The MHRA and Covid vaccine approval: everything you need to know

What is the UK regulator’s role in assessing the quality, safety and effectiveness of vaccines?

Oxford Vaccine Group researchers working on the coronavirus vaccine developed by AstraZeneca and Oxford University
Oxford Vaccine Group researchers working on the coronavirus vaccine developed by AstraZeneca and Oxford University. Photograph: John Cairns/University of Oxford/PA

The Medicines and Healthcare products Regulatory Agency (MHRA) was not previously an organisation many of us gave much thought to. But positive results from trials of three Covid vaccine candidates, which will need its approval, mean it has been thrust to centre stage, standing between us and a semblance of normality.

What is the MHRA?

As its name suggests, the MHRA, an independent executive agency, is responsible for regulating medicines, medical devices and blood components for transfusion in the UK. The regulator, the closest equivalent the UK has to the FDA (Food and Drug Administration) in the US, assesses the quality, safety and effectiveness of products.

How long does it take the MHRA to approve vaccines?

It can take years. The MenB (Meningitis B vaccine), took nearly 20 years from the first idea to the vaccine being licensed for use, according to the University of Oxford’s Vaccine Knowledge Project, although that includes development and testing prior to the approval process.

Drug and vaccine licensing procedures in the UK have frequently been criticised as slow and cumbersome, but approvals have been sped up in recent years. For obvious reasons, the MHRA has prioritised review of Covid vaccines. It has also sought to streamline approval by receiving rolling data on the vaccine candidates as they go through trials.

Additionally, in October, the government changed the law to enable the MHRA to grant temporary approval for a vaccine before it has been given a licence by the European authorities. This brought forward arrangements that will be in place from January next year when the UK leaves the EU, ending Brussels’ involvement in the UK approval process.

Commenting on data received on the Pfizer vaccine, Dr June Raine, the MHRA chief executive, said the regulator would “aim to make a decision in the shortest time possible, without compromising the thoroughness of our review”. It will be assisted in the process by the UK government’s independent advisory body, the Commission on Human Medicines.

How is it funded?

The MHRA receives most of its income from fee-charging activities, including fees for assessing medicines developed by private companies. In 2019-20, £104.6m came from this stream, out of total income of £166.7m. The Department for Health and Social Care (DHSC) also provides funding, which amounted to £43.5m in the last financial year. The medicines regulation part of the body’s remit is funded entirely from fees, whereas funding for medical devices comes from the DHSC. Other sources of income include research funding.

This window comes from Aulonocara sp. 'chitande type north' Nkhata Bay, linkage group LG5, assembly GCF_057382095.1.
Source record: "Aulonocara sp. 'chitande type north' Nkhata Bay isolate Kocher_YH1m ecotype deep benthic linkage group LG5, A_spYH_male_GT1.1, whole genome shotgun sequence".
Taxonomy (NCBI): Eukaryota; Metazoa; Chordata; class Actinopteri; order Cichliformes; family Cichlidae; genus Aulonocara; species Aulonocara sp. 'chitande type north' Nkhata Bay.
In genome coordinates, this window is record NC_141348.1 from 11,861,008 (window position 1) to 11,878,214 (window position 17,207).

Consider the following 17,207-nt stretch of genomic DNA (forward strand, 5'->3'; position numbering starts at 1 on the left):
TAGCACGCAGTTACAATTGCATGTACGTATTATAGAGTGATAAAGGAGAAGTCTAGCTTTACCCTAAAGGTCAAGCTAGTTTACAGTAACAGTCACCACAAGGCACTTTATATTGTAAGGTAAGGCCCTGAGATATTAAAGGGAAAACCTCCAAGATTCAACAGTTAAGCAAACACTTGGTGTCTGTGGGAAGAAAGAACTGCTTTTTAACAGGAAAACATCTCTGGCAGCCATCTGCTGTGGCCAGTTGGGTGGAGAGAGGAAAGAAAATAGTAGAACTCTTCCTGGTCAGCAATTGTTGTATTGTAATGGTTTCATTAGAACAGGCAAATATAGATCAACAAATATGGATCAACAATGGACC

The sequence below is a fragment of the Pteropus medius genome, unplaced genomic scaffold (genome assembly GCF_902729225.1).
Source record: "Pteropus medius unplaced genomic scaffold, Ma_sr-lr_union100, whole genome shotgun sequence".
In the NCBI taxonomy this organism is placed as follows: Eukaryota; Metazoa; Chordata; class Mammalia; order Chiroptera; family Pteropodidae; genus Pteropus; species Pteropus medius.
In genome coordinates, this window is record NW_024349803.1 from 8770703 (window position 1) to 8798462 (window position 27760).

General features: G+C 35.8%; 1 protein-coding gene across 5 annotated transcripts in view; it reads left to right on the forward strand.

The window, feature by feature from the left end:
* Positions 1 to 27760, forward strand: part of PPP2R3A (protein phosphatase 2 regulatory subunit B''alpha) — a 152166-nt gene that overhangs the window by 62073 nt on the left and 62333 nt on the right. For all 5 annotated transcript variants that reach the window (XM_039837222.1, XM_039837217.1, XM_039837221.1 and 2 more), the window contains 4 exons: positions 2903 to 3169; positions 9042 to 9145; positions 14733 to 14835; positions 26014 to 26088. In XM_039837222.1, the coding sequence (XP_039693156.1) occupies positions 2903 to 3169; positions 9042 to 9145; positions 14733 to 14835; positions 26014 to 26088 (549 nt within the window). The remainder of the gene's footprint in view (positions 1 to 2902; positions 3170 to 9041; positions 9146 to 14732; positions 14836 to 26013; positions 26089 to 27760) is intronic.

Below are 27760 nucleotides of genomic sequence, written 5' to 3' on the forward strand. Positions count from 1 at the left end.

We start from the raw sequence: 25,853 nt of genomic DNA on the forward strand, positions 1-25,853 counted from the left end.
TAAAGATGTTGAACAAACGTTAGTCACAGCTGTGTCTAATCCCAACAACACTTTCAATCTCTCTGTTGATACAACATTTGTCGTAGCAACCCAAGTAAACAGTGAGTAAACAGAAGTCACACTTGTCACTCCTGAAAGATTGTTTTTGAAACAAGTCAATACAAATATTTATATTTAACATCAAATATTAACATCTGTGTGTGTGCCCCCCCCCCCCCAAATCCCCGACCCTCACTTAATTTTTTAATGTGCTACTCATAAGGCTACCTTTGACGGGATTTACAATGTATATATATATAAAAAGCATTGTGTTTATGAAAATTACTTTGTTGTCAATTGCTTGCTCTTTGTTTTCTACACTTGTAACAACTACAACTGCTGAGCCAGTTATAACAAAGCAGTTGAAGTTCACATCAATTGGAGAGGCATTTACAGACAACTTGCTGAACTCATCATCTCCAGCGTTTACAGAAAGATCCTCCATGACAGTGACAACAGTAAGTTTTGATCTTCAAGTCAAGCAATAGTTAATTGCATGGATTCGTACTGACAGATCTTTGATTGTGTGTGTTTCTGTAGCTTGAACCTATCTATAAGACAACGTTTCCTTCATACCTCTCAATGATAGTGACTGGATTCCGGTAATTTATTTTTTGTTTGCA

Anti-vaxxers propagating conspiracy theories that Bill Gates is promoting vaccines to implant microchips in people or solely to make profit have highlighted donations made by the Bill and Melinda Gates Foundation to the MHRA. The cash has variously been provided for research work on oral polio vaccines internationally, research to support safer use of medicines during pregnancy, and work to improve the safety monitoring of medicines in low- and middle-income countries.

Does the MHRA involvement end after approval?

The MHRA is also involved in pharmacovigilance – monitoring the safety of all medicines throughout their marketed life. Clinical trials involve a relatively small number of patients for a limited length of time whereas vaccines responding to a pandemic such as coronavirus will be rolled out to very large populations and adverse drug reactions (ADRs) may emerge.

The swine flu vaccine, Pandemrix, made by GlaxoSmithKline, is a case in point. It was given to 6 million people in Britain during the 2009-10 swine flu pandemic but was withdrawn after doctors noticed a sharp rise in narcolepsy among those who received it. The regulator said because the sleep disorder was so rare in people vaccinated – approximately 100 are believed to have been affected in the UK – it could not have been detected in any clinical trial.